Breast cancer clinical risk categorisation

Low risk-> less 2x pop risk
Moderate-> 2-3x pop risk
High-> 3x pop risk
Assigned by number of relatives with B/Ca and the age they got it


Bowel cancer clinical risk categorisation

Low-> 1 in 10
Moderate-> 1 in 6 to 1 in 10
High-> 1 in 6
Count relatives, check ages


Uncommon cancer predisposition syndromes

Unusual tumours at young ages
Von hipple-lindau syndroms
Renal cell Ca, multiple renal cysts, phaecochromocytoma
Multiple pancreatic cyts, pancreatic tumours
Autosomal dominant
Birth incidence 1 in 36,000


Structure of family history services

GP and clinical-> family history risk assessment
-> low-> discharge
-> moderate-> screening clinic
-> high-> clinical genetics


Assessment in family history clinic

Take pedigree
Confirm family history
Confirm diagnosis in affected relatives


Risk modification strategies

Prophylactic surgery and/or chemo prevention
Diagnostic and predictive molecular genetic testing


Surveillance breast cancer

Mammography 40 to 50 and NBSP
MRI scanning from 35-50
Ovarian screening via translational ultra sound and CA125 annually


Management in FAB

Annual flexible sigmoidoscopy from 11-15
Once polyps identified, discuss prophylactic colectomy
Annual rectal stump surveillance
Upper GI endoscopy from 25


HNPCC management

1-2 yearly colonoscopy from 25-65
Endometrial and ovarian surveillance
2 yearly upper GI endoscopy from 50-75
Annual urine cytology if FH transitional cell carcinoma from 30-60


Prophylactic surgery in BRAC1 and BRAC2

Prophylactic mastectomy
Prophylactic salpingo-oompherectomy
Reduces risk of Fallopian tube malignancies


Chemo prevention in BRAC1 and 2

Oral contraception
-> may increase BR CA risk in >35
-> reduce ovarian cancer risk
Tamoxifen -> studies found no benefit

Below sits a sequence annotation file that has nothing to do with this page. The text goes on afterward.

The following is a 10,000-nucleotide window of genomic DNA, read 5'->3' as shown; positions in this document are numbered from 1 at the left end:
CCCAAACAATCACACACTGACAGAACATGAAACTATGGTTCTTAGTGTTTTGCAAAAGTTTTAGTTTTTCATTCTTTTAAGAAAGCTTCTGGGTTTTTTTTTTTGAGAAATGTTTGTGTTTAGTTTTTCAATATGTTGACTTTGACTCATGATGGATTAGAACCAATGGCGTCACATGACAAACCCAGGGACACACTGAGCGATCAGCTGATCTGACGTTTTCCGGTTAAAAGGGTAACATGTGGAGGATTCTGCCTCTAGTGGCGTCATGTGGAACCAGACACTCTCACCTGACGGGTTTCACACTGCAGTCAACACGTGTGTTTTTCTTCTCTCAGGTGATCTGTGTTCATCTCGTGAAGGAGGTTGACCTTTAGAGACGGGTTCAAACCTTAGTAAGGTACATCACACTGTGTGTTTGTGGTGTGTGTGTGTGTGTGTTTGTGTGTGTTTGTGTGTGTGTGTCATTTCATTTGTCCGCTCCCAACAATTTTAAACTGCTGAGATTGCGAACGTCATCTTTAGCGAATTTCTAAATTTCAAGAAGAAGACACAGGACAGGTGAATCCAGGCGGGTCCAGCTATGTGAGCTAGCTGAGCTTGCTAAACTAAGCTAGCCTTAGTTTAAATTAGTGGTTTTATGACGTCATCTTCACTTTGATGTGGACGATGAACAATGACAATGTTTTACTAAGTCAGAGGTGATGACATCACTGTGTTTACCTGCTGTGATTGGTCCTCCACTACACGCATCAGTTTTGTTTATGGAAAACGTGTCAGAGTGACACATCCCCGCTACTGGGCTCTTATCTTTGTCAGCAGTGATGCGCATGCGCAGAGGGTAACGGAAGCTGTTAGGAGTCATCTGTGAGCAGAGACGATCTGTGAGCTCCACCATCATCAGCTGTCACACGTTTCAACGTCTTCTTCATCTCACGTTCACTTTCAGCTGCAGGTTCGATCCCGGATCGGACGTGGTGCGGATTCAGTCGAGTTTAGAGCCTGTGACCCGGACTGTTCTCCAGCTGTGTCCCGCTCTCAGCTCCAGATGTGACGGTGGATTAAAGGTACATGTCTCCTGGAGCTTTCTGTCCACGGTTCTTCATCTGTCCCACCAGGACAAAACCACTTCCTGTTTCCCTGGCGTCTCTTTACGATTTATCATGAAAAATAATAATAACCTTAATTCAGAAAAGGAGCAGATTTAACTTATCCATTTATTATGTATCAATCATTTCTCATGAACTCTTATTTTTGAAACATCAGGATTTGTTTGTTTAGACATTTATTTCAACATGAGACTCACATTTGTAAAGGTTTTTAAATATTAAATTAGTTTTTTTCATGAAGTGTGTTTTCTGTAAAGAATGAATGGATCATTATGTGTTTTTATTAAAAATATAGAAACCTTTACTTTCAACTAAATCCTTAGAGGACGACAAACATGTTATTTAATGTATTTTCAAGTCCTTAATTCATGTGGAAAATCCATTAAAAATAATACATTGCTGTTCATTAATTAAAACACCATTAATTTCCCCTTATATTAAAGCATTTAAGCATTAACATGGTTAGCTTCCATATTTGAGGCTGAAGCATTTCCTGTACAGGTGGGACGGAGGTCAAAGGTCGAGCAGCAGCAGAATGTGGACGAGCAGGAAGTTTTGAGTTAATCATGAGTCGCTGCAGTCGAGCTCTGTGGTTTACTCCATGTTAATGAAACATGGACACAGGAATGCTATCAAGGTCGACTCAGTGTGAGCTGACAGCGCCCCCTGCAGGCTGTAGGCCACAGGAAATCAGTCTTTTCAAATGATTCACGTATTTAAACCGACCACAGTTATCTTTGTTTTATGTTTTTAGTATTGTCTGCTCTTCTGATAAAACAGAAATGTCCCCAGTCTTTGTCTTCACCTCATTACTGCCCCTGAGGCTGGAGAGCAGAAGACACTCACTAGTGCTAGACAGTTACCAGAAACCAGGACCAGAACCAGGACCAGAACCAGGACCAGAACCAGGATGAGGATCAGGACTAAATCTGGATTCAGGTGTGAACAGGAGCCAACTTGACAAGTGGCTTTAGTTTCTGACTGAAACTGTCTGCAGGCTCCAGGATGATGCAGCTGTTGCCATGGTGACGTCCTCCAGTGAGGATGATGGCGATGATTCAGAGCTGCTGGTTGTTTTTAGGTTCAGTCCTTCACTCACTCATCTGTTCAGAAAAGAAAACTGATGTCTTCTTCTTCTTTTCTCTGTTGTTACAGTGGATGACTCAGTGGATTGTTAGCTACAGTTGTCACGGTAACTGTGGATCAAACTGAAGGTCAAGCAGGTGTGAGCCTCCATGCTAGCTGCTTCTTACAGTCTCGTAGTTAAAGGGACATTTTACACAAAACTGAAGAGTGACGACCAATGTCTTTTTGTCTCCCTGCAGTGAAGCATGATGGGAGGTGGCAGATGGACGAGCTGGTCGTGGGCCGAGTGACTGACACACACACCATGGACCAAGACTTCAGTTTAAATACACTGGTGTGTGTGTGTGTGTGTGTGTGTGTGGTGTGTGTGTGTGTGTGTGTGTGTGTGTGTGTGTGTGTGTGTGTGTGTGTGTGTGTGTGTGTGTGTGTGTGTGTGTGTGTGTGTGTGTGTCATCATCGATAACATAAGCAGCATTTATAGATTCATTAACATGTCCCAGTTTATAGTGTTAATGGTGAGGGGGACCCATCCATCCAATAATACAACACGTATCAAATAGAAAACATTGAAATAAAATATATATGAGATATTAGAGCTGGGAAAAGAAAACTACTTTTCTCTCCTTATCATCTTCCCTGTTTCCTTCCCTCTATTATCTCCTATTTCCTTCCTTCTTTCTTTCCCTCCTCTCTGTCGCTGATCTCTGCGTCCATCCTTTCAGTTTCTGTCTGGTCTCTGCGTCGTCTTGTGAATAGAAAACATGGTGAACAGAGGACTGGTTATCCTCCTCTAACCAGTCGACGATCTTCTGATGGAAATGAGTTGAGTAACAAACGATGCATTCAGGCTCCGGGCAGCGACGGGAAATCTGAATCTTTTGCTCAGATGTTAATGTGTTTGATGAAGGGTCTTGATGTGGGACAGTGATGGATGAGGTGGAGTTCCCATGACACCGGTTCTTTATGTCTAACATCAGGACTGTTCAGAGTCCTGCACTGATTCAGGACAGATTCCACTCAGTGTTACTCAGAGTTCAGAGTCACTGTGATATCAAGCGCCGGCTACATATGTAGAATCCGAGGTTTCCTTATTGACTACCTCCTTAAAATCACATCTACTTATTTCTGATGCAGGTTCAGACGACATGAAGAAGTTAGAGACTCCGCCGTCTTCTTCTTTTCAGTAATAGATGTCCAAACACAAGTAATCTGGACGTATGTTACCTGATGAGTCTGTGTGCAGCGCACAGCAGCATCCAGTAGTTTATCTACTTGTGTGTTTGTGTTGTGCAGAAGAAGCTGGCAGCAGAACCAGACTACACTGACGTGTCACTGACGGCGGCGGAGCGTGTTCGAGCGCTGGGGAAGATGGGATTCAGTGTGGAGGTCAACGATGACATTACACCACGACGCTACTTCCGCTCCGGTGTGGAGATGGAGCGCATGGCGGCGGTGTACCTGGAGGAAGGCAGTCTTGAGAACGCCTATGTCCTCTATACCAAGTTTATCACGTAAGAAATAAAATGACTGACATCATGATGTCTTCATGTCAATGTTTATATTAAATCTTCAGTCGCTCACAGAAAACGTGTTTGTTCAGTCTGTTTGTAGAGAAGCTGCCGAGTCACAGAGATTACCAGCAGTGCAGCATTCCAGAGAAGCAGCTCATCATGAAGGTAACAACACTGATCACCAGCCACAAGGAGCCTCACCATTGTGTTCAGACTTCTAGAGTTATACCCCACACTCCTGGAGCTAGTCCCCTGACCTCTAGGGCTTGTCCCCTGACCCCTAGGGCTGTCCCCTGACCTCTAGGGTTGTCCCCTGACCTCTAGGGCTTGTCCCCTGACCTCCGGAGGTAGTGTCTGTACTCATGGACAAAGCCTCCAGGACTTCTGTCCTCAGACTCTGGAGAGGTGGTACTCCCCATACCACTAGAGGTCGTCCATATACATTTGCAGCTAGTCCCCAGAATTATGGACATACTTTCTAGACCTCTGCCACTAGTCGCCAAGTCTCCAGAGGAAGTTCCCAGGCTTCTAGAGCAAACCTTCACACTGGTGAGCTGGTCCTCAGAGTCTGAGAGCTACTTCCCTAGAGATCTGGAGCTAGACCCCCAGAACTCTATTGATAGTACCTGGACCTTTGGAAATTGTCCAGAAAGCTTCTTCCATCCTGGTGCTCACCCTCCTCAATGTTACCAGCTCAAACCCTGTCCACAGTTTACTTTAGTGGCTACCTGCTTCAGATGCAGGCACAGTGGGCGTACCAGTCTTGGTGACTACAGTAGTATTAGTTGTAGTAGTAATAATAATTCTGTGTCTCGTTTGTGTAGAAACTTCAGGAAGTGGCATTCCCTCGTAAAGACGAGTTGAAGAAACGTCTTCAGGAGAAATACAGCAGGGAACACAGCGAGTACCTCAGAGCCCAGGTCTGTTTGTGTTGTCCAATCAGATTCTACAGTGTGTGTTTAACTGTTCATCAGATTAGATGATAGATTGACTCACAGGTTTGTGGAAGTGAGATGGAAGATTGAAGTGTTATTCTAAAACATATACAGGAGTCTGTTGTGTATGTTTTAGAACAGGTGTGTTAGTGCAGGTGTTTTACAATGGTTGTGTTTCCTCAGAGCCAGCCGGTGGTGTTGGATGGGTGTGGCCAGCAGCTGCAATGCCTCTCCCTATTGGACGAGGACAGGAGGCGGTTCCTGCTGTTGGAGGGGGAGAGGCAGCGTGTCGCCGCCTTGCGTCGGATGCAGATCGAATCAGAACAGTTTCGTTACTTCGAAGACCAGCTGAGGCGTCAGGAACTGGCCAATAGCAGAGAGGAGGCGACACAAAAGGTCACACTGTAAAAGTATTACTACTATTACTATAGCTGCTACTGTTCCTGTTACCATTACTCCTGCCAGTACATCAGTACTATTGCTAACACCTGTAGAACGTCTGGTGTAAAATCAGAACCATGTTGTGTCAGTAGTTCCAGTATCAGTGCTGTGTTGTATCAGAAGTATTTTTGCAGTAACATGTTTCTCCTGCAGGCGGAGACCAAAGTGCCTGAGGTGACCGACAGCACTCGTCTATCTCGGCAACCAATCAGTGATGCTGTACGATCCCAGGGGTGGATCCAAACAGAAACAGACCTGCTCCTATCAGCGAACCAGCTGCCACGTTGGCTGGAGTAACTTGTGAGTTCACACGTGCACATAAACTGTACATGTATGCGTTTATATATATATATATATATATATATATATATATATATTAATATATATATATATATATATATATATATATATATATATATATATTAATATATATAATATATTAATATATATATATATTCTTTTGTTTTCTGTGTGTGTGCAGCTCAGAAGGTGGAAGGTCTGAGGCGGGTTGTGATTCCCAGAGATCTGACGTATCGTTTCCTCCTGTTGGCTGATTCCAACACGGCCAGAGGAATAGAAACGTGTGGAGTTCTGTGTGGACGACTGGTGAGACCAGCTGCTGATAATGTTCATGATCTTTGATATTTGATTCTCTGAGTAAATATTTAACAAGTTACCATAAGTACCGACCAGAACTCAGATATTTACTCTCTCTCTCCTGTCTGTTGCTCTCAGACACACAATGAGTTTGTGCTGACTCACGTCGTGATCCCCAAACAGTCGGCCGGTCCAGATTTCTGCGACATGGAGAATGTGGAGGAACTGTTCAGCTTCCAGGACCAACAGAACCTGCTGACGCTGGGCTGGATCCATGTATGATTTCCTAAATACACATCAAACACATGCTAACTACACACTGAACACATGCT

Treatment in HNPCC

NSAIDS and progesterone IUD being investigated
Prophylactic surgery


Diagnostic mutation analysis and predictive genetic testing

Need living relative or stored DNA
Referral of patients at 50% risk with known family mutation
Confirm mutation in affected relative
-> predictive testing


Breast and ovarian cancer moderate risk

3 relatives -> 3 fdr or sdr with breast cancer at an average age of over 60
-> 1 fdr or sdr with ovarian cancer and 2 fdr or sdr with breast average age over 60
2 relatives-> one fdr and one fdr or sdr average age over 50 breast
-> one ovarian and one breast over 50
-> one fdr or sdr with bilateral breast and one breast over 60
1 relative-> with breast under 40 or male breast or bilateral over 50


Breast and ovarian cancer high risk

4 or more-> breast or ovarian any age
3 relatives-> 3 with breast under 60
-> 1 with ovarian and 2 with breast under 60
-> I male breast and 2 with breast under 60
2 relatives-> one fdr and one fdr or sdr with breast under 50 or ovarian at any age
-> one ovarian and one breast under 50
-> one bilateral and one breast under 60
-> one male and one breast under 60


Colorectal moderate risk

1 relative-> 1 fdr with colorectal under 45
2 relatives-> 2 fdr with colorectal 50-70
-> 1 fdr and 1 sdr with colorectal under 70


High risk colorectal cancer

2 relatives-> 2 fdr colorectal under 50
3 relatives-> 3 fdr or sdr with colorectal on same side of family